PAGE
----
Marvel and Netflix released the third season of the hit series Daredevil earlier this month, and it’s one of the best things they’ve ever put together.
There’s been a lot of worry about the future of the Marvel series on Netflix recently given the cancellations of Iron Fist and Luke Cage, and Netflix’s repeated comments about not doing a second season Defenders. As of now Netflix is still set to release a second season of The Punisher, and there are plans for a third season of Jessica Jones, but nothing else is guaranteed. Marvel’s Chief of TV, Jeph Loeb, has stated repeatedly that they have long term plans for Daredevil, but Netflix is the one that gets to pull the plug if they are so inclined. Personally, this new season of Daredevil makes me pray that they keep things going.
The best way I can describe the new season of Daredevil is to say that it’s almost the Marvel equivalent of The Dark Knight, and in some ways that entire Batman trilogy. The Dark Knight trilogy focused not just on Batman, but on Bruce Wayne, and who he was with or without the cape and cowl. Daredevil has always done that as well. With a supporting cast that helps further establish a life for Matt Murdock aka Daredevil (Charlie Cox), and situations which make him question who he is and what he does. The first season began to dip into these issues but didn’t beat you over the head with it. The second season felt uneven with a major focus on Punisher, and at times did beat you over the head with the questions posed by what Matt was doing. This third season found a balance and managed to be an amazing character study of the titular hero, while also providing an excellent storyline and great arcs for every supporting character involved.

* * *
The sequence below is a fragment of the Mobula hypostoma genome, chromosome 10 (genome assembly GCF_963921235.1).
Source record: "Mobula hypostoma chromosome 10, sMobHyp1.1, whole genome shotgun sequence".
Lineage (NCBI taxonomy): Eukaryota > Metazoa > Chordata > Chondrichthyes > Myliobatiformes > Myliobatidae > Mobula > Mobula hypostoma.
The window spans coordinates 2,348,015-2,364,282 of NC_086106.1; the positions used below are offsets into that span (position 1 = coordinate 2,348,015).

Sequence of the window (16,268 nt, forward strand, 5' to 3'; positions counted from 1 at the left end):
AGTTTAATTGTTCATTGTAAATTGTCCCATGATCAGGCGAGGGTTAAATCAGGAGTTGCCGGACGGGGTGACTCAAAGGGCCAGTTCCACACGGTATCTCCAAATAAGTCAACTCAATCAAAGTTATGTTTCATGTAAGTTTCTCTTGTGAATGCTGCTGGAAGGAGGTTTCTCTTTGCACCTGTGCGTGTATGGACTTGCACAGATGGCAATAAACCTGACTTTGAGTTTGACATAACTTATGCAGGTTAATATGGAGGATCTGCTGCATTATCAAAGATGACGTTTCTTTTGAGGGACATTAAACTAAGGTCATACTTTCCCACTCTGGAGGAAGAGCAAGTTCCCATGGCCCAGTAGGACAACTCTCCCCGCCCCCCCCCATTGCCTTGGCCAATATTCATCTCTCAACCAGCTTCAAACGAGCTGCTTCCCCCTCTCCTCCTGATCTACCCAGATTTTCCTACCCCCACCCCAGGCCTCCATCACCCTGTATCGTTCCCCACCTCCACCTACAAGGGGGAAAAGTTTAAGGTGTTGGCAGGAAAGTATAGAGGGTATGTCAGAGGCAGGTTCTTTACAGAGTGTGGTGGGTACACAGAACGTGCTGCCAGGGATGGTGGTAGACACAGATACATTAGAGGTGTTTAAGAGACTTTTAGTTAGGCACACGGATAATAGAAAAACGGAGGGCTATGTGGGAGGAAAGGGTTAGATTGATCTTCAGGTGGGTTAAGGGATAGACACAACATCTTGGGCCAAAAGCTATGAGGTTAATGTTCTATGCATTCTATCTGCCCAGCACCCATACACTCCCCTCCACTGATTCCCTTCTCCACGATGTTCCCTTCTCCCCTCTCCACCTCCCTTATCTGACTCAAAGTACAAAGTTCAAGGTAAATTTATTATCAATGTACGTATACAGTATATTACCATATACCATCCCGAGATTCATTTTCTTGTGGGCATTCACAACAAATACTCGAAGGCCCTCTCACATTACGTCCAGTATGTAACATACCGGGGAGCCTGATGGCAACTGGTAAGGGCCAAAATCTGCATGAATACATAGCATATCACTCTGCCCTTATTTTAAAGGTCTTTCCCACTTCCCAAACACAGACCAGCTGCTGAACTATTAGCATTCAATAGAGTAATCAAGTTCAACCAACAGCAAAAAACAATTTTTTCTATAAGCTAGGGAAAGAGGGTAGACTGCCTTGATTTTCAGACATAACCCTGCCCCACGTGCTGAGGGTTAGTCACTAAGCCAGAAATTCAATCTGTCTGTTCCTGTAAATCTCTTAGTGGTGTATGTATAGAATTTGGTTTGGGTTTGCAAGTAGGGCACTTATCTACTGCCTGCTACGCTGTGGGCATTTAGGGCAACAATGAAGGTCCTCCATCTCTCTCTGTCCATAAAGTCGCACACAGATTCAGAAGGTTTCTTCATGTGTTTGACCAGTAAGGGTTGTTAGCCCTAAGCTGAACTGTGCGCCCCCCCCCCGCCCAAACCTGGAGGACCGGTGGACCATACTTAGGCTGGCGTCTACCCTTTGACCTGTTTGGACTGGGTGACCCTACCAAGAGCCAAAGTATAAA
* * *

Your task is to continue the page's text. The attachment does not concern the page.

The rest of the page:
The season picks up rather quickly after the results of The Defenders, and SPOILER ALERT for The Defenders, Matt Murdock is presumed dead after sacrificing himself to save New York City from the evil organization known as The Hand. Matt somehow survived, making his way through the water ways under the city and is washed up on a shore. He’s then taken to the church he regularly attends in the first two seasons and is taken care of by Father Lantom (Peter McRobbie) the nuns there, specifically Sister Maggie (Joanne Whalley). As he’s recovering he states that he’s giving up on Matt Murdock, that Matt died and all that’s left is Daredevil.